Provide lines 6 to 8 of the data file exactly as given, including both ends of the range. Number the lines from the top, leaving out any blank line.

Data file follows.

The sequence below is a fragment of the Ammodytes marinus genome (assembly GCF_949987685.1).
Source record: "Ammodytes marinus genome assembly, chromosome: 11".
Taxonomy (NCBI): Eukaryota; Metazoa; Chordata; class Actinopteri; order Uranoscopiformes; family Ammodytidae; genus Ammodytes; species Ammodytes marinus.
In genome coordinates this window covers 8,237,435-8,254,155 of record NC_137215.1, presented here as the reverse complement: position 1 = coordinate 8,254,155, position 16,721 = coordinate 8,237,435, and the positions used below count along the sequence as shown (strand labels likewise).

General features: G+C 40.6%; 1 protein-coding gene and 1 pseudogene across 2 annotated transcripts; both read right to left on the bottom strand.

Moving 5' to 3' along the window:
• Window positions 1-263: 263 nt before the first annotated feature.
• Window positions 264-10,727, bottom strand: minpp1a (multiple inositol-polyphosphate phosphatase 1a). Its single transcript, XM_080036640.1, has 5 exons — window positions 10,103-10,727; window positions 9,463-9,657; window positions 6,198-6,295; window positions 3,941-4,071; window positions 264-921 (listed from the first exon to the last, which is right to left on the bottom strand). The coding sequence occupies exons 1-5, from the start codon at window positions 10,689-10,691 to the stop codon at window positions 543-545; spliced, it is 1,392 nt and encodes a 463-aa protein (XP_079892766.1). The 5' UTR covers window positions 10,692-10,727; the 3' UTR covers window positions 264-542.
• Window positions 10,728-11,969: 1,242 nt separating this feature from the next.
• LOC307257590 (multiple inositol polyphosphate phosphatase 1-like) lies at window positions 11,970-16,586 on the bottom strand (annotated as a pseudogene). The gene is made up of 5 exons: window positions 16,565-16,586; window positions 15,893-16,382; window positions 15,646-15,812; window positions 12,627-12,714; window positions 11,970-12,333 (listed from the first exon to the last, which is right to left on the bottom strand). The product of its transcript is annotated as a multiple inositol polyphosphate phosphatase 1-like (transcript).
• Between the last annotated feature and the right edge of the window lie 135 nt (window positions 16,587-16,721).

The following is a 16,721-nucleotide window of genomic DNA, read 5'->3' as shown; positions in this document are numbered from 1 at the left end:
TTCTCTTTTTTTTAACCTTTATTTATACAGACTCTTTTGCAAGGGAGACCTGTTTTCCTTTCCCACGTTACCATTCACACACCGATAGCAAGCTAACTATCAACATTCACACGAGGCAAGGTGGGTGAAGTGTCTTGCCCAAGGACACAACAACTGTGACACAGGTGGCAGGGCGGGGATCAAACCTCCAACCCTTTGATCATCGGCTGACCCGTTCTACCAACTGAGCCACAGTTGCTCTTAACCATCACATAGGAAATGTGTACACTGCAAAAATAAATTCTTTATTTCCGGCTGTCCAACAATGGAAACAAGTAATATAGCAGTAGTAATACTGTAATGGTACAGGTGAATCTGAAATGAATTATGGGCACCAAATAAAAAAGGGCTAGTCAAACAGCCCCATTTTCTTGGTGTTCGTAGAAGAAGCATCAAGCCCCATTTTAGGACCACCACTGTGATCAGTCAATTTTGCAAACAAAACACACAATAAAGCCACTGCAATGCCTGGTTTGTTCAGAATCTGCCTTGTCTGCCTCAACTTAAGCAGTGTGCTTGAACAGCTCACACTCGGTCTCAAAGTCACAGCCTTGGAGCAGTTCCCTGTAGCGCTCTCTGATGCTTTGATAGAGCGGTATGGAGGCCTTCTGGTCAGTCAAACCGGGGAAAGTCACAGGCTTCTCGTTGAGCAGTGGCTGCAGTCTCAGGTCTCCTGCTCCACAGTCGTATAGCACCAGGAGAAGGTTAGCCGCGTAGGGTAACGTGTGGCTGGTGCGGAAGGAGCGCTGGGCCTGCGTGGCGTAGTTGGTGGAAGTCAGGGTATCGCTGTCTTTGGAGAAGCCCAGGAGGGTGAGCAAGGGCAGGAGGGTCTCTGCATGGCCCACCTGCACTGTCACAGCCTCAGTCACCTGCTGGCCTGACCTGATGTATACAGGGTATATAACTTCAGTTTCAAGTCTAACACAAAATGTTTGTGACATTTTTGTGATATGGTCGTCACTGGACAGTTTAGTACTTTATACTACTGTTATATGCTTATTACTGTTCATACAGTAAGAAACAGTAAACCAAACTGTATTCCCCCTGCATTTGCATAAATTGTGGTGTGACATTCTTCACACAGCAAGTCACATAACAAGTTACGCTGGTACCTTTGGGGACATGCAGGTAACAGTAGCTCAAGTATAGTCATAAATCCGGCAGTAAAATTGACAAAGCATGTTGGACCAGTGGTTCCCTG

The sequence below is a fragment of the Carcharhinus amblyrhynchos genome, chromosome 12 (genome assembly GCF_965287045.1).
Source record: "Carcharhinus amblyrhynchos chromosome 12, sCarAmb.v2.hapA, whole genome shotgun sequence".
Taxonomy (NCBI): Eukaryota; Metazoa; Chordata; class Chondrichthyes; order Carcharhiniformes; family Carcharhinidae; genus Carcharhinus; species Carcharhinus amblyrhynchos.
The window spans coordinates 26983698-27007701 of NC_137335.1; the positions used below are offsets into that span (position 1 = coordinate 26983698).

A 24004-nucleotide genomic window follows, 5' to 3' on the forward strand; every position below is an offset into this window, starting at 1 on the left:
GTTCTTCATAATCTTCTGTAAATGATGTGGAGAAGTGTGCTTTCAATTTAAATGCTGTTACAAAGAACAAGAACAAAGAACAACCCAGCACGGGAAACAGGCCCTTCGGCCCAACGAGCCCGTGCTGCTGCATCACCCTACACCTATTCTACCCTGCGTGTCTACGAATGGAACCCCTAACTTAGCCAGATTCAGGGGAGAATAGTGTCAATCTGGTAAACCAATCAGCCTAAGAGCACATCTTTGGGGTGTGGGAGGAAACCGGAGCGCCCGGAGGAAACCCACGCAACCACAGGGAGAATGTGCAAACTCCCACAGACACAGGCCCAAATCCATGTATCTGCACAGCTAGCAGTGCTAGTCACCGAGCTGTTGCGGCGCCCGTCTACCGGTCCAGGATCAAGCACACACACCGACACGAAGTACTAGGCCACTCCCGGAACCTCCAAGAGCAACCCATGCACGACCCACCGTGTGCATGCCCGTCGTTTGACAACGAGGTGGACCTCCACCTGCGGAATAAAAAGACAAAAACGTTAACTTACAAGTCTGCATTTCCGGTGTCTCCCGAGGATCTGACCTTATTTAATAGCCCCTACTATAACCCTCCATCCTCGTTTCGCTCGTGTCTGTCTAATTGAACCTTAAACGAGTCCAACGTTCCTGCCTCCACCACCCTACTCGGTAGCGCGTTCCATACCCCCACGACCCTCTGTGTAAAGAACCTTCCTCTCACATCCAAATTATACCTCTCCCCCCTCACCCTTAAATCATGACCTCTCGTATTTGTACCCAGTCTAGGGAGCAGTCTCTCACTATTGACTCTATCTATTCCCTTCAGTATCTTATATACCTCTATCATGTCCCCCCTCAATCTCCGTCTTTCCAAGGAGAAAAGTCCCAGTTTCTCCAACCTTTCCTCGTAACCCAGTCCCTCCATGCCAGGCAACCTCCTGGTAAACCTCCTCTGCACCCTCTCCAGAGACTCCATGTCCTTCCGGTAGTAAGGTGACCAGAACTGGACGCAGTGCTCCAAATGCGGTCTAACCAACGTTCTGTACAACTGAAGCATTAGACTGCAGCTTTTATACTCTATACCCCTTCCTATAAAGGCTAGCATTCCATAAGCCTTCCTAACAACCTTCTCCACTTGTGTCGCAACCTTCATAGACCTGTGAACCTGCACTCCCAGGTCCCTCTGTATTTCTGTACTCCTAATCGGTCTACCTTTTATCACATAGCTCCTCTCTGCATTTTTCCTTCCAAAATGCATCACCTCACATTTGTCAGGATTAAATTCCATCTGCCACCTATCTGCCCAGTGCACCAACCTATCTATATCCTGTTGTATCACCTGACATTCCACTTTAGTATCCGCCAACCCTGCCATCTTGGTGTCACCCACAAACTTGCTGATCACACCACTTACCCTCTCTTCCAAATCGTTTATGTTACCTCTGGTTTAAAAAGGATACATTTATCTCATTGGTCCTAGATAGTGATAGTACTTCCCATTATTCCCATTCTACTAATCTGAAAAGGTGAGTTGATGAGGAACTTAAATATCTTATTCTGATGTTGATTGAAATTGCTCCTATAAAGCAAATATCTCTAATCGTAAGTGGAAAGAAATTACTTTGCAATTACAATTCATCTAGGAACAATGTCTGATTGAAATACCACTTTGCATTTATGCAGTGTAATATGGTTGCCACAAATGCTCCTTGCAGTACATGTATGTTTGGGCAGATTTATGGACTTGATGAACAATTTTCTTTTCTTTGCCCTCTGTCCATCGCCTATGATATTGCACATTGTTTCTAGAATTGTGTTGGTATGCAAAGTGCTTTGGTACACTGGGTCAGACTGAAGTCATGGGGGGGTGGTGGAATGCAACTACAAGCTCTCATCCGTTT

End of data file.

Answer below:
Moving 5' to 3' along the window:
• Window positions 1-263: 263 nt before the first annotated feature.
• Window positions 264-10,727, bottom strand: minpp1a (multiple inositol-polyphosphate phosphatase 1a). Its single transcript, XM_080036640.1, has 5 exons — window positions 10,103-10,727; window positions 9,463-9,657; window positions 6,198-6,295; window positions 3,941-4,071; window positions 264-921 (listed from the first exon to the last, which is right to left on the bottom strand). The coding sequence occupies exons 1-5, from the start codon at window positions 10,689-10,691 to the stop codon at window positions 543-545; spliced, it is 1,392 nt and encodes a 463-aa protein (XP_079892766.1). The 5' UTR covers window positions 10,692-10,727; the 3' UTR covers window positions 264-542.